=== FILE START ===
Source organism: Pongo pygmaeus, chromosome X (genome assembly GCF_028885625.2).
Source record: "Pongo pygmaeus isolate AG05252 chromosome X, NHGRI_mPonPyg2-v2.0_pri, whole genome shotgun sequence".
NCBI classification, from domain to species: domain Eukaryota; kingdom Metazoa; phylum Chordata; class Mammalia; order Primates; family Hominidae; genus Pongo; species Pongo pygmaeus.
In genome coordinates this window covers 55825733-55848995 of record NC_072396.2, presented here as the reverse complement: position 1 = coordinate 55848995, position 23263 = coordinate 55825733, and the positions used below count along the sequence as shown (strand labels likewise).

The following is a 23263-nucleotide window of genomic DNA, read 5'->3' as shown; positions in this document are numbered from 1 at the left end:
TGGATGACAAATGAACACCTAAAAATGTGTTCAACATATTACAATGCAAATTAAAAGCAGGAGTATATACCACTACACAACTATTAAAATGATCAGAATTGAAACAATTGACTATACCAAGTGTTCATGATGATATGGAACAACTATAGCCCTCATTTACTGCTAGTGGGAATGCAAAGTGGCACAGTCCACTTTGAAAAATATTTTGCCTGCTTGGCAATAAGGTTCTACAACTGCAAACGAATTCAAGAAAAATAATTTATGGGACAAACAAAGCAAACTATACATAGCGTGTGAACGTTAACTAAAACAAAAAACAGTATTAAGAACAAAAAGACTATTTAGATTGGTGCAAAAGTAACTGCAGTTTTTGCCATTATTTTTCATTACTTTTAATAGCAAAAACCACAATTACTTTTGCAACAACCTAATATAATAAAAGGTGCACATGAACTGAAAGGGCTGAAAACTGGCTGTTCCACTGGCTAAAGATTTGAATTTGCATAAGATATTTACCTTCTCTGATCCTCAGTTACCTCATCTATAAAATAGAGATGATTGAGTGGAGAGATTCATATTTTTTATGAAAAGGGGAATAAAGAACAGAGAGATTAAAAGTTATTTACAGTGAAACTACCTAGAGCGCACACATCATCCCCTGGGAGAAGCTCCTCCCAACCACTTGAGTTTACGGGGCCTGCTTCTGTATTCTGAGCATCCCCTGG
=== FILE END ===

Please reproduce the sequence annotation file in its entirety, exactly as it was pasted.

Source organism: Pongo pygmaeus, chromosome X (genome assembly GCF_028885625.2).
Source record: "Pongo pygmaeus isolate AG05252 chromosome X, NHGRI_mPonPyg2-v2.0_pri, whole genome shotgun sequence".
NCBI classification, from domain to species: domain Eukaryota; kingdom Metazoa; phylum Chordata; class Mammalia; order Primates; family Hominidae; genus Pongo; species Pongo pygmaeus.
In genome coordinates this window covers 55825733-55848995 of record NC_072396.2, presented here as the reverse complement: position 1 = coordinate 55848995, position 23263 = coordinate 55825733, and the positions used below count along the sequence as shown (strand labels likewise).

The following is a 23263-nucleotide window of genomic DNA, read 5'->3' as shown; positions in this document are numbered from 1 at the left end:
TGGATGACAAATGAACACCTAAAAATGTGTTCAACATATTACAATGCAAATTAAAAGCAGGAGTATATACCACTACACAACTATTAAAATGATCAGAATTGAAACAATTGACTATACCAAGTGTTCATGATGATATGGAACAACTATAGCCCTCATTTACTGCTAGTGGGAATGCAAAGTGGCACAGTCCACTTTGAAAAATATTTTGCCTGCTTGGCAATAAGGTTCTACAACTGCAAACGAATTCAAGAAAAATAATTTATGGGACAAACAAAGCAAACTATACATAGCGTGTGAACGTTAACTAAAACAAAAAACAGTATTAAGAACAAAAAGACTATTTAGATTGGTGCAAAAGTAACTGCAGTTTTTGCCATTATTTTTCATTACTTTTAATAGCAAAAACCACAATTACTTTTGCAACAACCTAATATAATAAAAGGTGCACATGAACTGAAAGGGCTGAAAACTGGCTGTTCCACTGGCTAAAGATTTGAATTTGCATAAGATATTTACCTTCTCTGATCCTCAGTTACCTCATCTATAAAATAGAGATGATTGAGTGGAGAGATTCATATTTTTTATGAAAAGGGGAATAAAGAACAGAGAGATTAAAAGTTATTTACAGTGAAACTACCTAGAGCGCACACATCATCCCCTGGGAGAAGCTCCTCCCAACCACTTGAGTTTACGGGGCCTGCTTCTGTATTCTGAGCATCCCCTGG